I just found a tick on my Ridgeback in her armpit and the swelling was the size of a huge olive, and soft, not hard. The tick can’t have been on too long – it didn’t seem engorged at all, and I observed her scratching there a few hours ago – so maybe she irritated the area further that way. We were able to pull the tick off head and all. I even saved it in a jar just in case I can have it tested somewhere.
I have never seen such a huge swollen spot from a tick before, and am concerned. I plan to monitor her behavior and the bite spot and take her to the vet on Monday if she is still swollen or acts strange, but I wanted to know if anyone else has any advice or similar experience.
Also, any advice for chemical free flea control would be great. I just moved to West Sonoma County from a place where I saw one tick in 2.5 years, and there have been TONS of ticks on all the dogs (95% not attached – we check frequently) since the last rain.
Thanks for reading –
I grew up in the East Bay in an area that backed-up to almost 400 acres of open space where there were a lot of deer and cattle, and a TON of ticks. That open space was my childhood playground, and we’d get covered in ticks every spring and fall – typically after rains/when the grasses are green as opposed to when they are golden/dry. That was before the local Bay Area tick population carried tick borne diseases as they do now. Now, it’s more of a health threat to have a tick attached for longer than 24-hrs, when they were really just a minor nuisance back then.
In my experience, the best way to prevent tick borne disease is to use a preventative natural tick spray (see below) when you enter tick infested areas (anywhere where you could find deer = a tick area) – especially in the spring and fall. Every day you should inspect your dog carefully (especially under their tail, around the neck/ears/head, under their arms and in the groin area) for ticks and remove any ticks. [Incidentally, during the dry season, this daily inspection should be done for foxtails, too – foxtail inspection should also include inspection of the feet/between the toes and along their sides and flanks, as well.]
By some accounts, it takes 24-hrs of being attached to the host (dog/cat/deer/person) for an infected tick to transmit common tick diseases. So, if you can inspect daily, theoretically you can remove ticks before they infect your dog with any serious illnesses. I also make a product to apply to tick (and spider) bites that includes essential oils that may prevent tick borne diseases, reduces chance for infection at the bite, and reduces swelling/pain – it is called Tick Bite Oil and works really well. It’s good to keep in your First Aid kit for when you need it.
In SF proper, because we don’t have a deer population, we don’t really have a tick issue – but I developed a product that works extremely well in repelling ticks and I keep a bottle in the car to spray ourselves and the dogs at the trailhead any time we hike in tick infested areas – Marin and much of the East Bay are the worst. Rara Avis Tick Spritz works really well, but only for short periods of time – for a hike, really. And it washes off – so for dogs that go swimming on their hikes, it needs to be reapplied after they get wet. It wouldn’t work for longer than 2-3 hours at a time, and it’s not really meant to be reapplied every day/every 3 hours – so it really works best when used at the trailhead before walks/hikes. I have had people use it daily though and it does works well to prevent tick/spider/mosquito bites. It is actually part of my heartworm preventative program to use it in SF whenever walking in places with mosquitoes.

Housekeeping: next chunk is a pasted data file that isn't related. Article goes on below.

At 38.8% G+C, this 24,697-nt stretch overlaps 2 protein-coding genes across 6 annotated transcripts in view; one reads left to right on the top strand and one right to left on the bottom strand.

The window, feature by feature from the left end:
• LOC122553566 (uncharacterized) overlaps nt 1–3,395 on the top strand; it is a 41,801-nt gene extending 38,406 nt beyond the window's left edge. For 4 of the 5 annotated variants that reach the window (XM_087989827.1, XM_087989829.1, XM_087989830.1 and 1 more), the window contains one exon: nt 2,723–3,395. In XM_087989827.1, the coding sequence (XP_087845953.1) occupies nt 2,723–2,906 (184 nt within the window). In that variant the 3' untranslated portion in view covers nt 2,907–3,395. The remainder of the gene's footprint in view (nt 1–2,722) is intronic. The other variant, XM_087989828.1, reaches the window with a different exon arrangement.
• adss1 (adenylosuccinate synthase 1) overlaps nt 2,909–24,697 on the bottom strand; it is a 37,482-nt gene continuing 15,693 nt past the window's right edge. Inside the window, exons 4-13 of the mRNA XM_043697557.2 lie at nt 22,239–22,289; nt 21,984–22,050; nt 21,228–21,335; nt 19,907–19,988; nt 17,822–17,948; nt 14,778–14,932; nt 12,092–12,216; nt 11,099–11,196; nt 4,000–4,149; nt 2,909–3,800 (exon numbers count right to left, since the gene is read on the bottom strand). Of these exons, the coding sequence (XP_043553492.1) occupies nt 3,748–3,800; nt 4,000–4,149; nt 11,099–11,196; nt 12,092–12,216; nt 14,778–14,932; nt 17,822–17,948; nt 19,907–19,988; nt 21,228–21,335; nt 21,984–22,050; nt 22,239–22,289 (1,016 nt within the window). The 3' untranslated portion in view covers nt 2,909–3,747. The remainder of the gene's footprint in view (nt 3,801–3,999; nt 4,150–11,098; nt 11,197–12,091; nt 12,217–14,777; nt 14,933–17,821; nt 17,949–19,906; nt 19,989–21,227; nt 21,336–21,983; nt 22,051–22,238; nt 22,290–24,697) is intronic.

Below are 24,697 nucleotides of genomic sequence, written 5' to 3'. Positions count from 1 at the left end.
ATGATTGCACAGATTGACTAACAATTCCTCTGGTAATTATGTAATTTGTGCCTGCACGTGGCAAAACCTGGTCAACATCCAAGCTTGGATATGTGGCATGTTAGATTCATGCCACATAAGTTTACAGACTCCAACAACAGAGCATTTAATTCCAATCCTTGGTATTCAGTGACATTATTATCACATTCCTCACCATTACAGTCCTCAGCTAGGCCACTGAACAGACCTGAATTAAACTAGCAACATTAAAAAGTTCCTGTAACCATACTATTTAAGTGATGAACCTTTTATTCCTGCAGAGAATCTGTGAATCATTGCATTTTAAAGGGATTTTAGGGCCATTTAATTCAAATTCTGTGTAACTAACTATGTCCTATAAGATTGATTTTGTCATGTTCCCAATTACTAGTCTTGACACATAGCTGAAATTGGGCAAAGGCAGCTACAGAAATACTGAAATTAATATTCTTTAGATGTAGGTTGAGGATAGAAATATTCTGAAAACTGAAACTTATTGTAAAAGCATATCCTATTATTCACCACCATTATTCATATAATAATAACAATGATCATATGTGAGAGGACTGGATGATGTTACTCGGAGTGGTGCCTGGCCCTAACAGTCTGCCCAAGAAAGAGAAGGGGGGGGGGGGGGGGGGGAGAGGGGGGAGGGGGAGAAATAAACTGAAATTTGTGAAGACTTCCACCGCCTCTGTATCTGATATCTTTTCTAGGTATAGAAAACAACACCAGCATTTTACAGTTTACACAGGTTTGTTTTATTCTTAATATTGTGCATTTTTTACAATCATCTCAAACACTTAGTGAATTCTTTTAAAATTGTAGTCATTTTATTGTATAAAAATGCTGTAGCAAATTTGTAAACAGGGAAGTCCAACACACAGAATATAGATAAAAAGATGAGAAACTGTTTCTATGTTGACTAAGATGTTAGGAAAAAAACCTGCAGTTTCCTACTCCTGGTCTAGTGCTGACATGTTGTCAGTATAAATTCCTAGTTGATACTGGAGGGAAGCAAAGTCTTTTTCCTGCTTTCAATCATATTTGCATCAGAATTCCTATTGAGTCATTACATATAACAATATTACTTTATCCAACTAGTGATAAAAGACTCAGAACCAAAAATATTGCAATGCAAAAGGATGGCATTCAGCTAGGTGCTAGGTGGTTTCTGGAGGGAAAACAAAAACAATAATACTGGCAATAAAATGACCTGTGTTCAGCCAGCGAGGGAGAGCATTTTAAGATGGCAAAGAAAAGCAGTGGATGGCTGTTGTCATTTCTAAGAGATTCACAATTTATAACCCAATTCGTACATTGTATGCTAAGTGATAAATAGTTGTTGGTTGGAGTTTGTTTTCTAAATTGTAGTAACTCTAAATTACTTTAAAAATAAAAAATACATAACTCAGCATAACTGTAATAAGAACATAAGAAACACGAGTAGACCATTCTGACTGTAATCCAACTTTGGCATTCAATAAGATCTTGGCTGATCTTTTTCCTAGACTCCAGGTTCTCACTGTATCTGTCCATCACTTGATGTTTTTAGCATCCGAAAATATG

When you apply Tick Spritz to prevent ticks, be sure to spray around the head/neck, on their legs and under the tail/belly. Ticks position themselves on the end of grasses and such with their arms outstretched, just waiting for a host to pass by. They are attracted to three things: carbon dioxide (exhaling breath/respired), moisture (again from the respiration), and warmth. When they detect these things, they hold on to what’s walking by to climb up on the animal and feed. So, getting the Tick Spritz around the head and neck is important, but do not get it in the eyes, right on the nose or spray in the mouth. If you stay on fire roads and wide, clear trails, there is less of a chance that you or your dog will picking up ticks than walking through grassy areas or areas with natural debris/fallen branches.
I hope your dog is okay! That the area was inflamed from the bite is not a good sign, but I hope it was a short-lived symptom that your dog was able to recover from quickly without medical intervention. In the future, if you work with a homeopath, there are remedies for this sort of situation so you can treat bite symptoms with homeopathy, if need be. Several homeopathic remedies could work for tick bite symptoms – you need to find the one remedy that matches the actual symptoms as presented by the animal best. I do not recommend using homeopathy unless you are familiar with this modality of medicine and proper prescribing/dosing and/or working with a qualified homeopath.
In my experience, fleas are a totally different story – the way to prevent fleas is very different from preventing ticks. Ticks will attach to anyone walking by, it has nothing to do with immunity (although whether or not one actually gets sick from the bite obviously has something to do with immunity). But flea infestation is a sign of a compromised immune system – and preventing fleas takes a holistic approach. Using chemicals and toxins for flea control is only more damaging for a dog/cats’ immunity and resistance to disease, so it’s not what I recommend.
I hope this helps!